Goodwood: Stuck in traffic.

In any other situation, a dude frantically whistling and shouting to prevent you from crossing the street would be an annoying nuisance. Not so the Goodwood Festival of Speed. In fact, upon hearing that whistle, the sense of excitement is palpable when the crowd parts to create a thoroughfare.
“What will it be?” is the collective thought, and you’ll find out soon enough. In some cases it’ll just be a golf cart ferrying team members, drivers or special guests around the site, in others it’ll be a team van coming in with vital parts, fluids or comestibles.  Best, though, is when it’s a racing car. Or two. Or an entire procession of them.


This is a Chaparral-Chevrolet 2E; often described as one of the most influential rally cars of all time. Certainly, what it brought to the science of race car aerodynamics in 1966 was worth paying attention to. I suspect a few scoffed at the faintly ridiculous looking adjustable aerofoil, but the titters would have rapidly subsided.
The 2.0-litre V8 of this ’66 Alfa Romeo T33/2, made a noise that I’m unlikely to forget any time soon, as if its looks aren’t memorable enough. Like so many cars that I’ve rarely seen in the flesh, the diminutive size of the Alfa caught me by surprise. Frequently seen vividly photographed on the pages of a glossy book or magazine, it’s a shape that many of us know all too well, but a beautifully captured portrait rarely does much to portray scale, or lack thereof.

A piece of rolling history, and no mistake. This is the first Lola-Chevrolet T70 ever built — an open top Spyder in which John Surtees himself won the 1965 Player’s 200 race at Mosport. A race held back when men were men and carburettor trumpets could suck the wax out of your ear if your helmet was a little too loose.

And this here is the first Lola ever built. The Lola-Climax Mk1. Genesis, if you will. It may have only packed a 1.1-litre engine from Coventry Climax, but was the first product for a company that would have a long and successful career, sadly petering out in 2012. The firm was named for a pop song, and not the Kinks track that I always associate with the name. In fact, ‘Whatever Lola Wants’ is from the 1955 film Damn Yankees, which I’ve never seen.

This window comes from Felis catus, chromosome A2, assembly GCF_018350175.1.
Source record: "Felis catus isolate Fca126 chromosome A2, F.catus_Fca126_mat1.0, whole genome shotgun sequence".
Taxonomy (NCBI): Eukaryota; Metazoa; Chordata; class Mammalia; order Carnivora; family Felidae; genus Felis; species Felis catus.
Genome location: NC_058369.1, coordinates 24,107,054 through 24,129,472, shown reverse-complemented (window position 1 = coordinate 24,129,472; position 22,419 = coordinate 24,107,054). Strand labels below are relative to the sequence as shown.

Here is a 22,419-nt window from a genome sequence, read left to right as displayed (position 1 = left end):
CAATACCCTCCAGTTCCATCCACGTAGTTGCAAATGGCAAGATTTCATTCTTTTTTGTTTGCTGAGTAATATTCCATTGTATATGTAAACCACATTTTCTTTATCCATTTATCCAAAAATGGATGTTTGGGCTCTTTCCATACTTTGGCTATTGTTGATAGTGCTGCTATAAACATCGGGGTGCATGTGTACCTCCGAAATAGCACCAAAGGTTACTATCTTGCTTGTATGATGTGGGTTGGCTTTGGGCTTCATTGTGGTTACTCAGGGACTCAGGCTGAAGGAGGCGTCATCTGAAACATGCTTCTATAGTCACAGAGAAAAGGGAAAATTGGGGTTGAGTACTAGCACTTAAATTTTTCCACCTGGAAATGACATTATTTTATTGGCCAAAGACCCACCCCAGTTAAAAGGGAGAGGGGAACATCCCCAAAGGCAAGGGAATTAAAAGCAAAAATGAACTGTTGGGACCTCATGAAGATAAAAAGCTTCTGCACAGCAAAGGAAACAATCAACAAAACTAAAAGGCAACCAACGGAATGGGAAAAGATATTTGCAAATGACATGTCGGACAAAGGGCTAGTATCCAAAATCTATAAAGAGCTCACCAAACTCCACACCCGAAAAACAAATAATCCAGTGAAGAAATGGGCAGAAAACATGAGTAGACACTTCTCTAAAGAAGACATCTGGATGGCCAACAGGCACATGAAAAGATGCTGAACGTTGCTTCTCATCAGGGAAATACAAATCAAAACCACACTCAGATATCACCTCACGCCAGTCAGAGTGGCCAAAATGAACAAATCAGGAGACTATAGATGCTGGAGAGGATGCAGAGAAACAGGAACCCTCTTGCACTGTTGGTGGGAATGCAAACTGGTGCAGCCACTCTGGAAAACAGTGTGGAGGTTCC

I love it when I encounter a machine I’ve not heard of, and this ‘Eldorado Special’ is a new one on me. I should be ashamed, really, as the 1958 Two Worlds trophy sounds like it might have been rather fun, and I’ll be sure to do a little more research later on. This one was driven to 10th place at Monza in ’58 by none other than Sterling Moss. But then pretty much every race car of the late 50s through much of the sixties seems to have a Moss link of some description.

The BMW CSL ‘Batmobile’ has to rank among the most immediately recognisable GT racers of all time, and remains interesting despite concept ‘homages’ being trotted out with monotonous regularity. I suppose it’s inevitable, though, when you have a machine in your past that everybody loves, it’s bound to become something of a historical datum. The later M1 might have been sexier, but the Batmobile was BMW’s GT40.

And, while waiting for the traffic to disperse, what better treat than to catch a glimpse of Hans Stuck – quite good German racing driver and notorious hill-climb enthusiast, which makes him quite at home at Goodwood. One of the joys of The Festival of Speed is that it brings the racing cars of the past back together with the people who originally drove them, in this case providing me with a handy pun for the title.
(All images copyright Chris Haining / Hooniverse 2018)

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2 responses to “Goodwood: Stuck in traffic.”

  1. jim Avatar

    The Eldorado is actually a one-off Maserati with an interesting history:

  2. Rover 1 Avatar
    Rover 1

    ‘The Batmobile was BMW’s GT40.”
    And the M1 never quite was.